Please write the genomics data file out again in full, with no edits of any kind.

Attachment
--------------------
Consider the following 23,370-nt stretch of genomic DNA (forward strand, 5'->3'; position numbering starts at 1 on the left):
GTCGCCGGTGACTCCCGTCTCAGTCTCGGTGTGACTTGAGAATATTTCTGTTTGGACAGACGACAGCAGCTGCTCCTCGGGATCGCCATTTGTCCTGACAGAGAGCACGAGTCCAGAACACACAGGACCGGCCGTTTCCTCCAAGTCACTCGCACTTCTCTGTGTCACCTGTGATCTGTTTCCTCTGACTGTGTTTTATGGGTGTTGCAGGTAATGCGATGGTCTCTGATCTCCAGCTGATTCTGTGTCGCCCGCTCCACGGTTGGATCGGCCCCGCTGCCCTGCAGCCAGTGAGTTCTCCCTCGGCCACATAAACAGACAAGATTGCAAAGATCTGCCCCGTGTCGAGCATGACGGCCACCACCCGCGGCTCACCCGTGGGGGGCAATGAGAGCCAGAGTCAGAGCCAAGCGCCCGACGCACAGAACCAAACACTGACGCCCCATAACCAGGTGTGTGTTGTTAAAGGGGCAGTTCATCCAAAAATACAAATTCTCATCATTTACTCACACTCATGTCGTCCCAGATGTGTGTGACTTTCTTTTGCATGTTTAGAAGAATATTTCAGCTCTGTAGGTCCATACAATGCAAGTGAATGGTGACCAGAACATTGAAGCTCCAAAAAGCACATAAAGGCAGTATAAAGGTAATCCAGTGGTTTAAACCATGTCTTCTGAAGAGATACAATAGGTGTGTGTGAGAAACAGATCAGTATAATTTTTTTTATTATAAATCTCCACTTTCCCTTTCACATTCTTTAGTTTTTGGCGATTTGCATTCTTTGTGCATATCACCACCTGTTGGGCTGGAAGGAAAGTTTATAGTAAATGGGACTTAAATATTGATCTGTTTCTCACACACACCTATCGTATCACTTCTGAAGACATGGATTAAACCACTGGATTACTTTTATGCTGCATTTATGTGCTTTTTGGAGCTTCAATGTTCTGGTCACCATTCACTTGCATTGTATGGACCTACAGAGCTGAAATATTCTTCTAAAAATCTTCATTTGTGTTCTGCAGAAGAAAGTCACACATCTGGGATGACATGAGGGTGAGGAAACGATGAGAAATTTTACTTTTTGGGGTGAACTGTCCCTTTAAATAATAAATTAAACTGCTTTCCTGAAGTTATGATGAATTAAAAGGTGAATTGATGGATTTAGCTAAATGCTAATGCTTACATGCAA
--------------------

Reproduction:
Consider the following 23,370-nt stretch of genomic DNA (forward strand, 5'->3'; position numbering starts at 1 on the left):
GTCGCCGGTGACTCCCGTCTCAGTCTCGGTGTGACTTGAGAATATTTCTGTTTGGACAGACGACAGCAGCTGCTCCTCGGGATCGCCATTTGTCCTGACAGAGAGCACGAGTCCAGAACACACAGGACCGGCCGTTTCCTCCAAGTCACTCGCACTTCTCTGTGTCACCTGTGATCTGTTTCCTCTGACTGTGTTTTATGGGTGTTGCAGGTAATGCGATGGTCTCTGATCTCCAGCTGATTCTGTGTCGCCCGCTCCACGGTTGGATCGGCCCCGCTGCCCTGCAGCCAGTGAGTTCTCCCTCGGCCACATAAACAGACAAGATTGCAAAGATCTGCCCCGTGTCGAGCATGACGGCCACCACCCGCGGCTCACCCGTGGGGGGCAATGAGAGCCAGAGTCAGAGCCAAGCGCCCGACGCACAGAACCAAACACTGACGCCCCATAACCAGGTGTGTGTTGTTAAAGGGGCAGTTCATCCAAAAATACAAATTCTCATCATTTACTCACACTCATGTCGTCCCAGATGTGTGTGACTTTCTTTTGCATGTTTAGAAGAATATTTCAGCTCTGTAGGTCCATACAATGCAAGTGAATGGTGACCAGAACATTGAAGCTCCAAAAAGCACATAAAGGCAGTATAAAGGTAATCCAGTGGTTTAAACCATGTCTTCTGAAGAGATACAATAGGTGTGTGTGAGAAACAGATCAGTATAATTTTTTTTATTATAAATCTCCACTTTCCCTTTCACATTCTTTAGTTTTTGGCGATTTGCATTCTTTGTGCATATCACCACCTGTTGGGCTGGAAGGAAAGTTTATAGTAAATGGGACTTAAATATTGATCTGTTTCTCACACACACCTATCGTATCACTTCTGAAGACATGGATTAAACCACTGGATTACTTTTATGCTGCATTTATGTGCTTTTTGGAGCTTCAATGTTCTGGTCACCATTCACTTGCATTGTATGGACCTACAGAGCTGAAATATTCTTCTAAAAATCTTCATTTGTGTTCTGCAGAAGAAAGTCACACATCTGGGATGACATGAGGGTGAGGAAACGATGAGAAATTTTACTTTTTGGGGTGAACTGTCCCTTTAAATAATAAATTAAACTGCTTTCCTGAAGTTATGATGAATTAAAAGGTGAATTGATGGATTTAGCTAAATGCTAATGCTTACATGCAA